9. This is just such a difficult thing to accept and yet it is the same in Britain, my 12 year old is already on the waiting list for adult services in our area to be accessed when she is 19. The idea of banding together and doing something is interesting. Here I am not sure if they would allow that because everything has to sanctioned and staffed by trained/qualified staff and under the control of the local council.

    Thank you for writing this, the information will be invaluable to so many.

    Lynn

    ReplyDelete
  10. We had a small trust set up when our sons were born, and then paid to append/convert to a special needs trust a few years ago. I do the review of the trust/wills/potential guardians every couple of years and that's when I try and see what changes have happened (my state and the U.S.).

    Has anyone considered moving out of the country? A parent at school is considering going back to Canada sooner than later, but I was thinking western Europe as another option for our entire family. Every state I've looked it during the past few years is grim, grim, grim.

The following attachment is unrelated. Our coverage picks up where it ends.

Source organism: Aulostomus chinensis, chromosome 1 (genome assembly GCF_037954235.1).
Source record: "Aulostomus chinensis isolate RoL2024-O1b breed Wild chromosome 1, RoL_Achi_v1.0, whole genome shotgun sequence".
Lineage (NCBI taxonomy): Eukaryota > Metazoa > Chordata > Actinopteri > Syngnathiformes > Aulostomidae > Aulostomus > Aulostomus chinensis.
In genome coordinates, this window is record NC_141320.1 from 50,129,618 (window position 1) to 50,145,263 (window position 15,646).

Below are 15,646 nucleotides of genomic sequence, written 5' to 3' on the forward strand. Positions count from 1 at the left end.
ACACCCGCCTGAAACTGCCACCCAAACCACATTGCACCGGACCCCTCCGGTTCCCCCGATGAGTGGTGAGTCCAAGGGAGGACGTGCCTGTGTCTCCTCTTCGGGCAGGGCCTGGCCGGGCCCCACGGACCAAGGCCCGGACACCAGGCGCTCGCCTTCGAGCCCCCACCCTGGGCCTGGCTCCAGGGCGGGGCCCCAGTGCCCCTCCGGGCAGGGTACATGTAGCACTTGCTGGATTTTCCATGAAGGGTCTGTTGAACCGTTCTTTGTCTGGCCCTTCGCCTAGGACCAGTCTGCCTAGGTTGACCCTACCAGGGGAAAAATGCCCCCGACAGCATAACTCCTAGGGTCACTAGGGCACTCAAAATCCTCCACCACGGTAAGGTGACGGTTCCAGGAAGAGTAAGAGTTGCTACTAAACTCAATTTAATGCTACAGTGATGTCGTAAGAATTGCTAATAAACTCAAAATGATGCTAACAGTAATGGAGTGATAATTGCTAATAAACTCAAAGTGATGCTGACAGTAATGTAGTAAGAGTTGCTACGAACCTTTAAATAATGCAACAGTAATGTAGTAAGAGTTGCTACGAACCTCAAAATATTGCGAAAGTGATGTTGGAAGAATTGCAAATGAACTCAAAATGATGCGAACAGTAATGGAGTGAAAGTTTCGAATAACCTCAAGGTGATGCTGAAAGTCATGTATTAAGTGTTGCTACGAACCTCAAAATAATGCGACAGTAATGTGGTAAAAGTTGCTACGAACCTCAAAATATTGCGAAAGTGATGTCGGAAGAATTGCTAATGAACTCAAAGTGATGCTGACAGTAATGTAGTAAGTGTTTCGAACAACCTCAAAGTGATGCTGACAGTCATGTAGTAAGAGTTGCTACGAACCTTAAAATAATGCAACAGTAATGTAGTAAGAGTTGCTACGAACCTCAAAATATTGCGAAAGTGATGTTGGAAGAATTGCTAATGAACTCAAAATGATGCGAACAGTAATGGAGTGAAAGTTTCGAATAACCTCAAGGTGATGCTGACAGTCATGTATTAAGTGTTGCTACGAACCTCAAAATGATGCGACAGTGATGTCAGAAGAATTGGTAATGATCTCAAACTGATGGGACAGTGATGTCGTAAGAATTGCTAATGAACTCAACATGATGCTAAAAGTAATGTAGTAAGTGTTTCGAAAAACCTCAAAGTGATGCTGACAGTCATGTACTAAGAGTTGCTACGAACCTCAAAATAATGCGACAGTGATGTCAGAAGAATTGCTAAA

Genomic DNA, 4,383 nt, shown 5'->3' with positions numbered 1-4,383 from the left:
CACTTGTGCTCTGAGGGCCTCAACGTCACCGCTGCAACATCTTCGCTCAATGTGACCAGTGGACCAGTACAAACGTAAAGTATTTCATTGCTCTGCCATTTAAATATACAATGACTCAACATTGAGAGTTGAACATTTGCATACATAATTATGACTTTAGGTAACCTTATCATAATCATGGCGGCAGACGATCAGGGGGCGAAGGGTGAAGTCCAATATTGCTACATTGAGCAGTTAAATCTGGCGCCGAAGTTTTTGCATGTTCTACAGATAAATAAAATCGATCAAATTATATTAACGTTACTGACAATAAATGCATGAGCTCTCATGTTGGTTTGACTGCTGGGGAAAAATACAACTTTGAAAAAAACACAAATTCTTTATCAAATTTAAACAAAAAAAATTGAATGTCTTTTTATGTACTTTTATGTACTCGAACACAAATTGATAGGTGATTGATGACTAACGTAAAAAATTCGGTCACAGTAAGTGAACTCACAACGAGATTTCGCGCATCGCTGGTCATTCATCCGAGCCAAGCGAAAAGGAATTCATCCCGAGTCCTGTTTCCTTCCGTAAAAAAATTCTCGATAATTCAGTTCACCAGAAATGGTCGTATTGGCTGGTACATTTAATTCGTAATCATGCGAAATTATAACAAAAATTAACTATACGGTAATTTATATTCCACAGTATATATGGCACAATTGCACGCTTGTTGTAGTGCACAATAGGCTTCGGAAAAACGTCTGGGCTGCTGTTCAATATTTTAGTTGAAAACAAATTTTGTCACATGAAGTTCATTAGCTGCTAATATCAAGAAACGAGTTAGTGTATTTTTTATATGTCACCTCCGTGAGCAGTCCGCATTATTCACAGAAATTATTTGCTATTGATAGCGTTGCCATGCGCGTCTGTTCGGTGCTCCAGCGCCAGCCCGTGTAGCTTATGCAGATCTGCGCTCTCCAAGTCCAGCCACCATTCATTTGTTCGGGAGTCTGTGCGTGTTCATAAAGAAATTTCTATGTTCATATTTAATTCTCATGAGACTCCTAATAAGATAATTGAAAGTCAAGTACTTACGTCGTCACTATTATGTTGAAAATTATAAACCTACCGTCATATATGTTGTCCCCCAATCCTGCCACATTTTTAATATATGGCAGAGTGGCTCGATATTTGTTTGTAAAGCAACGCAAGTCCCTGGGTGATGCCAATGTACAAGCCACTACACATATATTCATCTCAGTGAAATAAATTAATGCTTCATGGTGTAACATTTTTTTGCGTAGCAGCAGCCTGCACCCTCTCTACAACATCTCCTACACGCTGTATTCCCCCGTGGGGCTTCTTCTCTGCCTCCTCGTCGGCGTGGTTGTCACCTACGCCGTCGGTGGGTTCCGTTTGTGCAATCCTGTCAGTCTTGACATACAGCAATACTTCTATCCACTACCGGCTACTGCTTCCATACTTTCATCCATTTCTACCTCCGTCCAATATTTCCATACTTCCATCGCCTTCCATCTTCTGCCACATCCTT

Christina

    ReplyDelete
  11. krlr: Yes, thanks for noting that, an important reason to do a special needs trust.

    Barbara: Thx for referring me to Parade, that was a really great piece, especially for them. Perhaps the best piece I've ever read there.

    Janet: I don't assume Max will always live with us. Maybe he won't want to (!), maybe he will do better in some sort of group setting, I don't know. Like Luke, he is just 8. Like you, I just keep gathering information. Hopefully, in a decade, the services situation will improve.

    Christina, wow. That is something I have never considered; we've been OK so far here, between the services Max gets at school, the therapies insurance cover, and paying for some stuff on our own. But when Max ages out of the school system, we'll have to see what the state of things are.

    ReplyDelete
  12. Took a second job to put money into a SNT. So far, so good....

    ReplyDelete
  13. I find what the parents of The Specials were able to do inspiring and I'm glad a documentary is coming out about how they did it: http://the-specials.com/

    ReplyDelete
  14. Thank you for sharing this is good information to have.

    ReplyDelete
  15. I need to get my big girl panties on...but I don't wanna!!! *fetal position*

    ReplyDelete
  16. Update:Because of viewer demand for "Autism: Coming of Age", the film can be shown to groups and organizations by special request. Please e-mail AutismDocumentary@massmutual.com for full details if you are interested.